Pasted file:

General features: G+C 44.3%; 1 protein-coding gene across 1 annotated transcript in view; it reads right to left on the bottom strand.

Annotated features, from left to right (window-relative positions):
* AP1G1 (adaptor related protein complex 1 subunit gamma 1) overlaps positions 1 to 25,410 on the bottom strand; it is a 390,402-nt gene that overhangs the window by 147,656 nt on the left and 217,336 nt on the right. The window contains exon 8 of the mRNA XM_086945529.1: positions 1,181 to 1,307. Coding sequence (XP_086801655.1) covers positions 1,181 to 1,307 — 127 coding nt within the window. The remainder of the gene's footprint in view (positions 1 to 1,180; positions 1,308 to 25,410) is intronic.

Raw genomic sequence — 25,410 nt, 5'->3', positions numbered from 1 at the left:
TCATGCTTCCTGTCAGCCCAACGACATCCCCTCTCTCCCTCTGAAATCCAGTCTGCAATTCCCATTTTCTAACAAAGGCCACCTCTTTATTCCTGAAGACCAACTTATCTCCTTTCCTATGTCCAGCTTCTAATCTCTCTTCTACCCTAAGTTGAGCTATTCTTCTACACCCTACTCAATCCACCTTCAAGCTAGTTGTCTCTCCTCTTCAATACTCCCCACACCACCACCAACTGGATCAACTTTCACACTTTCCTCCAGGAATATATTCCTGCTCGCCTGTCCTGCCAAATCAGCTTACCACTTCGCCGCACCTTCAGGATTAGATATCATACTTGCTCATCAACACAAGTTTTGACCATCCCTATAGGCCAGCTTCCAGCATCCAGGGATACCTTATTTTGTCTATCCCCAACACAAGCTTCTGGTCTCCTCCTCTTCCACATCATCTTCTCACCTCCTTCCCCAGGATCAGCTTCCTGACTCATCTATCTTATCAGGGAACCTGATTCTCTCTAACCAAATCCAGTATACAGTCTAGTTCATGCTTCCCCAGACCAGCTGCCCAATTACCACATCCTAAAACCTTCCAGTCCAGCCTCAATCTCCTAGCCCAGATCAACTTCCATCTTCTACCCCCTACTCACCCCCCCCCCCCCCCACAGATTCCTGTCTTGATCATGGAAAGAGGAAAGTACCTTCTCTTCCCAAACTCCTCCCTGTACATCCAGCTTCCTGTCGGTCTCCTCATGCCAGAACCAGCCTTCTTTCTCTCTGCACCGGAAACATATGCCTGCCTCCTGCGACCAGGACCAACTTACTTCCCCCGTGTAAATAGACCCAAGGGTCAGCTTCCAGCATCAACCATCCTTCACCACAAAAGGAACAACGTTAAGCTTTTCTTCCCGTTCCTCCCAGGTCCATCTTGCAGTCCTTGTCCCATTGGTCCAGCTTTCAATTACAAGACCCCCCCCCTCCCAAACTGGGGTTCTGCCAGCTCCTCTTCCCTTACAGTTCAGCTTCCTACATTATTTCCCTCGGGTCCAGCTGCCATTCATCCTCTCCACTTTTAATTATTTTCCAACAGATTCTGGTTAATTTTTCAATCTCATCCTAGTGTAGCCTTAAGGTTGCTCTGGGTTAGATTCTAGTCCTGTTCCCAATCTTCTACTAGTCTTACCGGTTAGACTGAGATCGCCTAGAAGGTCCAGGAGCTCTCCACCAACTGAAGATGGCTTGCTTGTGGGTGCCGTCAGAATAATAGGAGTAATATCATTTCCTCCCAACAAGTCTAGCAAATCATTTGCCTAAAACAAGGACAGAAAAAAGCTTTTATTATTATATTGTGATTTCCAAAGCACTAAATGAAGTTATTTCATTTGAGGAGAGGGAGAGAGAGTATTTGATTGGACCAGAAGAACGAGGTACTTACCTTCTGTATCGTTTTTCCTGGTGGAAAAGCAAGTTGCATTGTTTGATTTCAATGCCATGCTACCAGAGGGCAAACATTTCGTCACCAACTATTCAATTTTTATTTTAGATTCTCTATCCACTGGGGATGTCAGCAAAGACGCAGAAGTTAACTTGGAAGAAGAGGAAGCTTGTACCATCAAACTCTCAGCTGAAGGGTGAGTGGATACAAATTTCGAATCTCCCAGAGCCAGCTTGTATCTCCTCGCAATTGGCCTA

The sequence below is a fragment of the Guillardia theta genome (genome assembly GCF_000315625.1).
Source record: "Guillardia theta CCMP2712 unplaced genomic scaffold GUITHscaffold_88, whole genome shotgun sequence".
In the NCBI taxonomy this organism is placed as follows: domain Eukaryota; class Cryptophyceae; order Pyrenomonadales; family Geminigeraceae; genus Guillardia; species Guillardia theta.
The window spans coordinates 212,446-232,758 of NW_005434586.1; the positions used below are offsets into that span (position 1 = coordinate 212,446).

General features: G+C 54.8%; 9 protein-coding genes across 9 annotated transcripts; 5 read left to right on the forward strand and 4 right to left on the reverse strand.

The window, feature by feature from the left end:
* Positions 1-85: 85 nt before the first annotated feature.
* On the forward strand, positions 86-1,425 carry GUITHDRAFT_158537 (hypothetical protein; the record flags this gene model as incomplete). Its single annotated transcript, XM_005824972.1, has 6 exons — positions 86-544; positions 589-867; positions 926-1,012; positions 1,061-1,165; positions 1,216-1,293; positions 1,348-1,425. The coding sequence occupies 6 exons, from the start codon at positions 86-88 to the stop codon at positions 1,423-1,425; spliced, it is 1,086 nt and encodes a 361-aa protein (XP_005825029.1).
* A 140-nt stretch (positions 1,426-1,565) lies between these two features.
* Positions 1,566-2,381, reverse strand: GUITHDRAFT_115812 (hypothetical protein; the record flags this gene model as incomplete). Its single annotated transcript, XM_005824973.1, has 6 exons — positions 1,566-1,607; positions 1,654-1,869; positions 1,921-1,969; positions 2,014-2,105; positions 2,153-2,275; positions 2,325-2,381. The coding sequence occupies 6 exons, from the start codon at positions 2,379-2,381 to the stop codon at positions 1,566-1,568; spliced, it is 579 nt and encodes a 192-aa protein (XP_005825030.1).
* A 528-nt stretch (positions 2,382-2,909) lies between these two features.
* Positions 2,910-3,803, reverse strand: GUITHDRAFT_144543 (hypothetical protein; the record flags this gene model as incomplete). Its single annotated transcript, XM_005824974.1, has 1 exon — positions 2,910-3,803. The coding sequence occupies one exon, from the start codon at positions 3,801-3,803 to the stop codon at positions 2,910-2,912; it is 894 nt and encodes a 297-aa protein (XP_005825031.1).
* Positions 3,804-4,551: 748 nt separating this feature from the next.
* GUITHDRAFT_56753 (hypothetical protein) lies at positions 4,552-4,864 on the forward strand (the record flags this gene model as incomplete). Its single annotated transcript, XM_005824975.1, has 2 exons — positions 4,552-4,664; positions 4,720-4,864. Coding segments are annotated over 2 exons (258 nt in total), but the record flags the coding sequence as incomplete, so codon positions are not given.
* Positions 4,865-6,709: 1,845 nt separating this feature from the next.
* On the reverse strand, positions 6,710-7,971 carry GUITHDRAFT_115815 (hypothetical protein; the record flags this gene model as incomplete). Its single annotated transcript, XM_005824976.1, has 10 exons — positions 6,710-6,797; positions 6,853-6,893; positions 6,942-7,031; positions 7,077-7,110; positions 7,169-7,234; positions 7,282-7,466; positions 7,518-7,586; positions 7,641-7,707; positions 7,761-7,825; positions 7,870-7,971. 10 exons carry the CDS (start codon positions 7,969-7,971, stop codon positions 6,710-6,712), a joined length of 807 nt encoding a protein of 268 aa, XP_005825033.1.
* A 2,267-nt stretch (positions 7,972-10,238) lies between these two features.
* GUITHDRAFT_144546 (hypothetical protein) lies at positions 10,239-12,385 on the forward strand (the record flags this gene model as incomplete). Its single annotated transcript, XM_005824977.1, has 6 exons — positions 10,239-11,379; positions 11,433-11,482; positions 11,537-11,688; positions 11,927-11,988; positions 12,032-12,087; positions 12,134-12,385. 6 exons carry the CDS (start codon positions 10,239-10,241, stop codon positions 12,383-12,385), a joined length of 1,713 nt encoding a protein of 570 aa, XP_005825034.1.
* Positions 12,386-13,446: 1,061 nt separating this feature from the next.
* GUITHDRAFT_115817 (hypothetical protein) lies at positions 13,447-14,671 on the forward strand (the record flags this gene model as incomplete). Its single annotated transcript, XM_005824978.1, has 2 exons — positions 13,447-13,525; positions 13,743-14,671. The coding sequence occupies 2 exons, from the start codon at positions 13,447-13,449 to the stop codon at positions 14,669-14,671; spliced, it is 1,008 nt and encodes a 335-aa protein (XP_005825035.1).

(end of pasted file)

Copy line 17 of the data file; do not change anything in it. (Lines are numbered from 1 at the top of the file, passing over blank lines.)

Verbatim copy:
* Positions 2,910-3,803, reverse strand: GUITHDRAFT_144543 (hypothetical protein; the record flags this gene model as incomplete). Its single annotated transcript, XM_005824974.1, has 1 exon — positions 2,910-3,803. The coding sequence occupies one exon, from the start codon at positions 3,801-3,803 to the stop codon at positions 2,910-2,912; it is 894 nt and encodes a 297-aa protein (XP_005825031.1).